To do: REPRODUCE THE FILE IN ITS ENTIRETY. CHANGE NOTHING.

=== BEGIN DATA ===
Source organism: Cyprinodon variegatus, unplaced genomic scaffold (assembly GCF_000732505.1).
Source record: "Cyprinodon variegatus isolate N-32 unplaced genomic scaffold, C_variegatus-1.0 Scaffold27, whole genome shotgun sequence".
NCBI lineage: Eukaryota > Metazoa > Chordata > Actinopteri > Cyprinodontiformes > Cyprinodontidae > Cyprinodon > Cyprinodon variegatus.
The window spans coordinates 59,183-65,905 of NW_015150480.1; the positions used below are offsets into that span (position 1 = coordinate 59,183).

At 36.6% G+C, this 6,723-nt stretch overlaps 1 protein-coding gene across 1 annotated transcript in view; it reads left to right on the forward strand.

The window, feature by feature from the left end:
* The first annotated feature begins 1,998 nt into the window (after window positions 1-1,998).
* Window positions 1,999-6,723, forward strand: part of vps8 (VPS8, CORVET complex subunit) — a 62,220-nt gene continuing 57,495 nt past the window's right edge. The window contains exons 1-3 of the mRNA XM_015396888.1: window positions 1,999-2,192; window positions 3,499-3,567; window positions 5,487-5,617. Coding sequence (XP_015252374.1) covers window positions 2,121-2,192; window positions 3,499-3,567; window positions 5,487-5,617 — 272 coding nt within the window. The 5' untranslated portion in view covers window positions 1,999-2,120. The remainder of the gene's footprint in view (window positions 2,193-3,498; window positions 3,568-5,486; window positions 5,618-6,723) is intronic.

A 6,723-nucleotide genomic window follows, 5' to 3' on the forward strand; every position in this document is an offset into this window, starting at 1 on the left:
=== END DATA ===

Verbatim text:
Source organism: Cyprinodon variegatus, unplaced genomic scaffold (assembly GCF_000732505.1).
Source record: "Cyprinodon variegatus isolate N-32 unplaced genomic scaffold, C_variegatus-1.0 Scaffold27, whole genome shotgun sequence".
NCBI lineage: Eukaryota > Metazoa > Chordata > Actinopteri > Cyprinodontiformes > Cyprinodontidae > Cyprinodon > Cyprinodon variegatus.
The window spans coordinates 59,183-65,905 of NW_015150480.1; the positions used below are offsets into that span (position 1 = coordinate 59,183).

At 36.6% G+C, this 6,723-nt stretch overlaps 1 protein-coding gene across 1 annotated transcript in view; it reads left to right on the forward strand.

The window, feature by feature from the left end:
* The first annotated feature begins 1,998 nt into the window (after window positions 1-1,998).
* Window positions 1,999-6,723, forward strand: part of vps8 (VPS8, CORVET complex subunit) — a 62,220-nt gene continuing 57,495 nt past the window's right edge. The window contains exons 1-3 of the mRNA XM_015396888.1: window positions 1,999-2,192; window positions 3,499-3,567; window positions 5,487-5,617. Coding sequence (XP_015252374.1) covers window positions 2,121-2,192; window positions 3,499-3,567; window positions 5,487-5,617 — 272 coding nt within the window. The 5' untranslated portion in view covers window positions 1,999-2,120. The remainder of the gene's footprint in view (window positions 2,193-3,498; window positions 3,568-5,486; window positions 5,618-6,723) is intronic.

A 6,723-nucleotide genomic window follows, 5' to 3' on the forward strand; every position in this document is an offset into this window, starting at 1 on the left: